Until a few years ago home baking seemed consigned to the bottom kitchen drawer along with other stuff your grandmother used to do, such as darning socks and battering rugs hung over the washing line. But then came The Great British Bake Off and its imitators to spark a boom in traditional baking — and not just for Granny either. Ask anyone who has been to a bring-and-buy cake sale in the past couple of years and they will testify to the quality of fare on offer.
However, not everyone has the time or inclination to make the perfect scone, sponge or shortbread, although many people still fancy the idea of pulling a beautiful creation from the oven to impress family and friends. This is where the likes of Naomi Ní Chatháin come in.
An obsessive baker with an interest in foraging and alternative ingredients, Ní Chatháin saw a gap in the market for time-pressed cooks who want to bake “healthier” cakes at home. “I started Naomi’s Bake Club last year with the aim of posting out healthy cake kits to online subscribers each month,” Ní Chatháin says.
“They are like conventional cake kits in that they are an easy-to-make dry mix of ingredients and you simply add generic extras like coconut oil or butter and eggs. The difference is that my kits are sugar-free — I use erythritol, xylitol or stevia as alternatives — and low-carb, grain-free, gluten-free and high-protein.”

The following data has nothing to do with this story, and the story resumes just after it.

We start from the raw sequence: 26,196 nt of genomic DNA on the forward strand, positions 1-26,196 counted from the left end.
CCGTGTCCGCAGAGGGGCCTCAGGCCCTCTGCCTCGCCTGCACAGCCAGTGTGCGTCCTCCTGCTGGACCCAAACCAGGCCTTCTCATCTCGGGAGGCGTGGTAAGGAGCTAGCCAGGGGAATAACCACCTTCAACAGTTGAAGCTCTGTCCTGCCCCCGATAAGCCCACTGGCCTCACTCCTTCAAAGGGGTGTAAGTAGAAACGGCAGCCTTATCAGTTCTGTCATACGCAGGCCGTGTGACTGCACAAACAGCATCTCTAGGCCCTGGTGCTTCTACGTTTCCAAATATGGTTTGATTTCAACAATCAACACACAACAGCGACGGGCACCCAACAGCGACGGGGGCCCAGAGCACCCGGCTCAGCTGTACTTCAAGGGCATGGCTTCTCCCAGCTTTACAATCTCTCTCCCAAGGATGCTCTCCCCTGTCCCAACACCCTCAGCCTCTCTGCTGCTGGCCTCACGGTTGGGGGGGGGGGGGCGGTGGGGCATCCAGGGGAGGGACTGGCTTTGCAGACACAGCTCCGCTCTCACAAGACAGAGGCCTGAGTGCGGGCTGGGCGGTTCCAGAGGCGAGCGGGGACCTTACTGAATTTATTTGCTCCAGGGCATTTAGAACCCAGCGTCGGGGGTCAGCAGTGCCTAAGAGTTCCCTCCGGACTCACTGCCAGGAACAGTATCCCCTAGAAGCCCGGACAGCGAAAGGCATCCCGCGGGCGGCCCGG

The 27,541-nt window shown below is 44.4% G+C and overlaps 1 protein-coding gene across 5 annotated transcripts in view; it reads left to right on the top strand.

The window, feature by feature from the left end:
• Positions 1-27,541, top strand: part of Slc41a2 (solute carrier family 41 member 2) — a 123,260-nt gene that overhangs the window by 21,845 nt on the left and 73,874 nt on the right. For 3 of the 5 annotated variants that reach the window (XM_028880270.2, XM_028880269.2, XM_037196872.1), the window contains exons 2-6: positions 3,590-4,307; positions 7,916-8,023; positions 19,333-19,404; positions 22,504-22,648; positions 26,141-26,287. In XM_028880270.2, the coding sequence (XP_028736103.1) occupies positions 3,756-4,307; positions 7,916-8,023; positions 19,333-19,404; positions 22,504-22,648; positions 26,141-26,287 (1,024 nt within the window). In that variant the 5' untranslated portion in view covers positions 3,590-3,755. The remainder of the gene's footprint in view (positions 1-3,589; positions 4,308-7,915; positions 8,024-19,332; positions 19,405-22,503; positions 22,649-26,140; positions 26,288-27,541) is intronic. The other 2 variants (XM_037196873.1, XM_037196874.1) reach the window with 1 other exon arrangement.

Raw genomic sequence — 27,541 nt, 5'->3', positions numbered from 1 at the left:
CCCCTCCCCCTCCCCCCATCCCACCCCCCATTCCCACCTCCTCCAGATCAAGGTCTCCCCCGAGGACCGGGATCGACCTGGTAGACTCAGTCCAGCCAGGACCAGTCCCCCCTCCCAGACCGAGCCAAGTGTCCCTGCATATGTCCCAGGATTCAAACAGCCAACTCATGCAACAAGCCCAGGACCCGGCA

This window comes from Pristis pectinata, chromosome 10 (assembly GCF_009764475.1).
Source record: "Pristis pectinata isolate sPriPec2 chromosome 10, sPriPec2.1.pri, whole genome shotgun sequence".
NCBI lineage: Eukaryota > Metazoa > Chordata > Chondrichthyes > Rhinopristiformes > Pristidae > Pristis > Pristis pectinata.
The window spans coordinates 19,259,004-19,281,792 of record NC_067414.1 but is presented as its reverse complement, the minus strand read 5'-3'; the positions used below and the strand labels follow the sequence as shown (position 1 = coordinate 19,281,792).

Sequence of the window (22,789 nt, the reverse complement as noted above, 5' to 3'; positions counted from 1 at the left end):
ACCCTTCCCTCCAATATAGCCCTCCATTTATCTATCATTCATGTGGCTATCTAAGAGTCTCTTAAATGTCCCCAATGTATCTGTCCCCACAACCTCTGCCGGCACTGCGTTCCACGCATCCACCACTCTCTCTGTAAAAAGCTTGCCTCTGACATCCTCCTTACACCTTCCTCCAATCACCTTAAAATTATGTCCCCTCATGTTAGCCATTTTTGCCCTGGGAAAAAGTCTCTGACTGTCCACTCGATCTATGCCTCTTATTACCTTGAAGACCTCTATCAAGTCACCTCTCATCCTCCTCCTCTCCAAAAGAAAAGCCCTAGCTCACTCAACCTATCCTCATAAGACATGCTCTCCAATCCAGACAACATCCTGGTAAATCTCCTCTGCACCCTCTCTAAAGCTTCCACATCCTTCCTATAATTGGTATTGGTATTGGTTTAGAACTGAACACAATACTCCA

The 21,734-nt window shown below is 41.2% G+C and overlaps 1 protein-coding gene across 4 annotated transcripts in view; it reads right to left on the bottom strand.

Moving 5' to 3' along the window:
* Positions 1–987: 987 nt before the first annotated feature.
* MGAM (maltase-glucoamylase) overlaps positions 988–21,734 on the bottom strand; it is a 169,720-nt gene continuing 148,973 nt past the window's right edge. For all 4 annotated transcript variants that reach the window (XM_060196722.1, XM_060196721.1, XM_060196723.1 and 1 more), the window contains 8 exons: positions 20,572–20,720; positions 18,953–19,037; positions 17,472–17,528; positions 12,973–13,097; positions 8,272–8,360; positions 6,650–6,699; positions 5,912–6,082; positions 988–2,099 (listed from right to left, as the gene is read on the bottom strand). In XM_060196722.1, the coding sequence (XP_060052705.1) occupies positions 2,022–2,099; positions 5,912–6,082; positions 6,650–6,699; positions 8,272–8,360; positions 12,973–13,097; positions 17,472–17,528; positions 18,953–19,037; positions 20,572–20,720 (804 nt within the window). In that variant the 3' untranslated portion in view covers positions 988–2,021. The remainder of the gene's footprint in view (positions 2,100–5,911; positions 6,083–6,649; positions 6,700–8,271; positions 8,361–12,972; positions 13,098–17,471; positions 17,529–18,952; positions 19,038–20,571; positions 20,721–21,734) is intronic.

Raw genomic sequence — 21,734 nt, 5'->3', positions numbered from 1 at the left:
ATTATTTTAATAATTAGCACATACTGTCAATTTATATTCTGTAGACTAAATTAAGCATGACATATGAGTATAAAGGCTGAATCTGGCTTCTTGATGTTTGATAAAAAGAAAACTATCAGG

Her tempting cake kits, which are now available to non-subscribers, cost €10.50 including standard delivery. Flavours include coffee, sesame and lemon, rhubarb and ginger, white chocolate and strawberry, and lemon chia. All you need to do is add the wet ingredients and bung it in the oven.
If, on the other hand, you reckon you could track down all the ingredients yourself, Ní Chatháin’s recipes are available free on her website. “The aim is for people to be able to bake like me, without having to find unusual ingredients, and get the right balance of components they are not used to baking with,” she says. “I come up with the recipe, mix the dry mix myself, then they only need only open the mix and throw it in the food processor with a few easy-to-find extras. It’s a cinch — and the resulting cakes are healthy, tasty and different.”
Where you might have difficulty is in the finishing touch. Ní Chatháin decorates many of her own creations with wild flowers and other foraged ingredients.
“I like the idea of sewing together traditional frugal, simple hedgerow bounties with a modern style of baking,” she says.
“I often take to the fields around Clare and rope in children as furze-petal pickers. And last summer I gave a tasting workshop on Inishbofin which played with the theme of foraged cakes and baking with flowers.”
Ní Chatháin, now in her mid-twenties, actually started out as a sommelier.